The Napkin Diaries
by Paula Pistol
Don't You Go Out In The Rain
Labour Weekend was spent searching for respite from the rain. I love the way New Zealanders will doggedly plan
long-weekend holidays despite the predictable weather.
As you can guarantee it'll rain during the Cuba Street Carnival, the Hero Parade, Labour Weekend and Boxing Day, you can
bet the sun will shine on major sporting fixtures. And I have to say I have an issue with rainwear. Umbrellas are
traditionally cumbersome, spiky, dribbley items. Most raincoats are just plain ugly and I have yet to find one that
doesn't send little cascades of stored up rain down the back of my neck. If more money were spent on the research and
development of rainwear that is fashionable and easy to use the world would be a better looking and dryer place on those
In the meantime, one excellent place out of the rain is the new gallery space at Te Papa. I dragged the girls in there
on Saturday with the promise of a cocktail afterwards at Icon. It's always been a bit tricky to get Wanda Martini and
Gita Mann in there voluntarily because, as Wanda says, "it's a flat-shoes venue" on account of all the walking that
needs to be done to get anywhere. She
complains about the lack of travelators and is convinced the first escalator inside the door of "Our Place" is just to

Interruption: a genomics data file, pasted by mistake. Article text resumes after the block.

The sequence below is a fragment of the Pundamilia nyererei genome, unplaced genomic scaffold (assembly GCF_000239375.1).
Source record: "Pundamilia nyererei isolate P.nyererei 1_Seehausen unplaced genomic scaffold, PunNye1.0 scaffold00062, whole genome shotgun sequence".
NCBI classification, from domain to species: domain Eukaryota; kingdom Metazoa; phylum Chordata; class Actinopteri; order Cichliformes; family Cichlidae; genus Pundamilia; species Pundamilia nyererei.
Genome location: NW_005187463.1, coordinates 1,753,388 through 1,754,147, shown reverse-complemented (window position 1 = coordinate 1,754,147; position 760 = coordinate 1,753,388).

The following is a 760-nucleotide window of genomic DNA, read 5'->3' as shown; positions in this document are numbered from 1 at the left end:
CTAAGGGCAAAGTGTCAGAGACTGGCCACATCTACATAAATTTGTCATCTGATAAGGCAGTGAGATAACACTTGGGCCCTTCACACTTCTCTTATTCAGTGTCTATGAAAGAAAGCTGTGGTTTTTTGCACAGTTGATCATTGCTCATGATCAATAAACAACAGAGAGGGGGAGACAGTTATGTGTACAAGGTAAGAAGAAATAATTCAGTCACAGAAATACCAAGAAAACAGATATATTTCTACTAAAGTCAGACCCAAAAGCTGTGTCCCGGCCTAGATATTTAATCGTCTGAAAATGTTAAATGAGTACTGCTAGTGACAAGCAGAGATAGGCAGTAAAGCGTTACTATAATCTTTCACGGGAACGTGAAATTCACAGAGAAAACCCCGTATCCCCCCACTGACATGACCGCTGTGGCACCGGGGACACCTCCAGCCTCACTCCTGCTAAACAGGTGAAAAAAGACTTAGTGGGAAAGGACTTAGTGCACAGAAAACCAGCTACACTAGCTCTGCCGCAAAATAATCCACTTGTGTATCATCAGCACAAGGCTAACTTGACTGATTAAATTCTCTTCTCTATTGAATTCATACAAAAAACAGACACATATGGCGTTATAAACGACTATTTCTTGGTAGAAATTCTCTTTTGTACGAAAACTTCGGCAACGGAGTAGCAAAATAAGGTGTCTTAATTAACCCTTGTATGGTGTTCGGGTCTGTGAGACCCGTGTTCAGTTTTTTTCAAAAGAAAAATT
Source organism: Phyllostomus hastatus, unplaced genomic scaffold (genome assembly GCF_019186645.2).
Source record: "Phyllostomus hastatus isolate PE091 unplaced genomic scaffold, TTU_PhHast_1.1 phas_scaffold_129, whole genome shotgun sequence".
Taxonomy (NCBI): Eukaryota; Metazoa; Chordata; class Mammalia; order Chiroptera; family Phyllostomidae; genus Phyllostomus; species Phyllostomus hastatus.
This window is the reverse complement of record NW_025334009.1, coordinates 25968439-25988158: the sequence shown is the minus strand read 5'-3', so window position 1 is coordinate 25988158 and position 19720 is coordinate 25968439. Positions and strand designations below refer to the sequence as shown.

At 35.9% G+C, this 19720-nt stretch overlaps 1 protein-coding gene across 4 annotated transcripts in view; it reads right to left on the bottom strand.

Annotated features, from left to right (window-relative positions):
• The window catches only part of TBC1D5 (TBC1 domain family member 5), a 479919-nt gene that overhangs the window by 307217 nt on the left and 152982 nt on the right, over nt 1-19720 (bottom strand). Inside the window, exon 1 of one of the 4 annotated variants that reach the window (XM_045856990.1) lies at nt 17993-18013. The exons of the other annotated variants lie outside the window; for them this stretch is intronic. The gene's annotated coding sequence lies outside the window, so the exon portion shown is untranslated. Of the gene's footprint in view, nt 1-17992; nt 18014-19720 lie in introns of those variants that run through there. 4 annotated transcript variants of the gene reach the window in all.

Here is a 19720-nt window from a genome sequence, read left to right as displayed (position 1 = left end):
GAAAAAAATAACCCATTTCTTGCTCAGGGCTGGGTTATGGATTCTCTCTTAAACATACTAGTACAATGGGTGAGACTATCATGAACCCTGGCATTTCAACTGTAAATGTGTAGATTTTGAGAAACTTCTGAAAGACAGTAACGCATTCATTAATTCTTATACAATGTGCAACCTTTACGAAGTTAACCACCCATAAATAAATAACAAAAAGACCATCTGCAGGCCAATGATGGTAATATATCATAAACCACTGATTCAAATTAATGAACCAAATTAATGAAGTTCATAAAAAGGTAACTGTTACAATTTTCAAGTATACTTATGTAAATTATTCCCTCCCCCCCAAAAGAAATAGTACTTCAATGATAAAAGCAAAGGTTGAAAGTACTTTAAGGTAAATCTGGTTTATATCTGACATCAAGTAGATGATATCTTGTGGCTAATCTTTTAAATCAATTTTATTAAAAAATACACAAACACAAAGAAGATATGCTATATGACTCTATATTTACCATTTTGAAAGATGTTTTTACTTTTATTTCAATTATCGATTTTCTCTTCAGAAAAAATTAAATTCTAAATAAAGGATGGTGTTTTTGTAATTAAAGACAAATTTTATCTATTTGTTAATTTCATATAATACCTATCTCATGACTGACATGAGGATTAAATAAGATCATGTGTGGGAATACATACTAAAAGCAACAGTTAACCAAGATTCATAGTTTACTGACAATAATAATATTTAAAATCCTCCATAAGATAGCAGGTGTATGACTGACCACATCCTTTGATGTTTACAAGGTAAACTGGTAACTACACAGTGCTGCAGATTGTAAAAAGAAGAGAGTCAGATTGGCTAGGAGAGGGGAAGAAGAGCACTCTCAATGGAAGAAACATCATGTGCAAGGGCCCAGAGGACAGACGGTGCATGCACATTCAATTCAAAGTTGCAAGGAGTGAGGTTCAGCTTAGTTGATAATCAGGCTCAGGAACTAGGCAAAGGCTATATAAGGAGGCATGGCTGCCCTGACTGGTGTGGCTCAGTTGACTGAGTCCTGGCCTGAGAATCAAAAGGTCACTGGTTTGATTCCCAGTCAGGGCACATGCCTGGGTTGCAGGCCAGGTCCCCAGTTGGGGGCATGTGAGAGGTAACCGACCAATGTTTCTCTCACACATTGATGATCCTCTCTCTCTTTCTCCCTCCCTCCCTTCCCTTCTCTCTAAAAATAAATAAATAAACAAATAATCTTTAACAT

lure people to the first floor, after which, it's all stairs.
Sarah Barr, the art maven of my little group, long ago discovered the elevators tucked away around the corner, just next
to the bag and coat-check which she also swears by. "Lighten your load and you can see the art so much better", she
said, as she swept us straight up to the new galleries.
What a joy to see something new at Te Papa. And something old. A few things borrowed, etc. The "Masquerade" exhibition
is great. Basically someone with an eye for stylish camp has done a raid on Te Papa's attic and thrown a fun collection
together that cleverly combines art, natural history, antiques and fashion.
Meanwhile, the Boulevard gallery brings together over a century of New Zealand art. I was going to say "old and
contemporary NZ art" but arguably all NZ art is contemporary by world history standards. We are just a young country,
and it's always fascinating to see how our identity and our self-confidence have developed.
In the portrait corner of this exhibition you've got the magnificent juxtaposition of Ann Rice's Katharine Mansfield
opposite Ann Shelton's saucy, giant photo of a leopard-skinned Ava Seymour, this year's Frances Hodgkins fellow at Otago
University. Three New Zealand women who would tell some great tales over a few gins.
Which is what we did later, downstairs at Icon. Afterwards, we called for cabs to Bodega for some live country-rock, but
ended up walking on account of all the taxis being booked up for some rugby game or other.
Good old New Zealand, eh.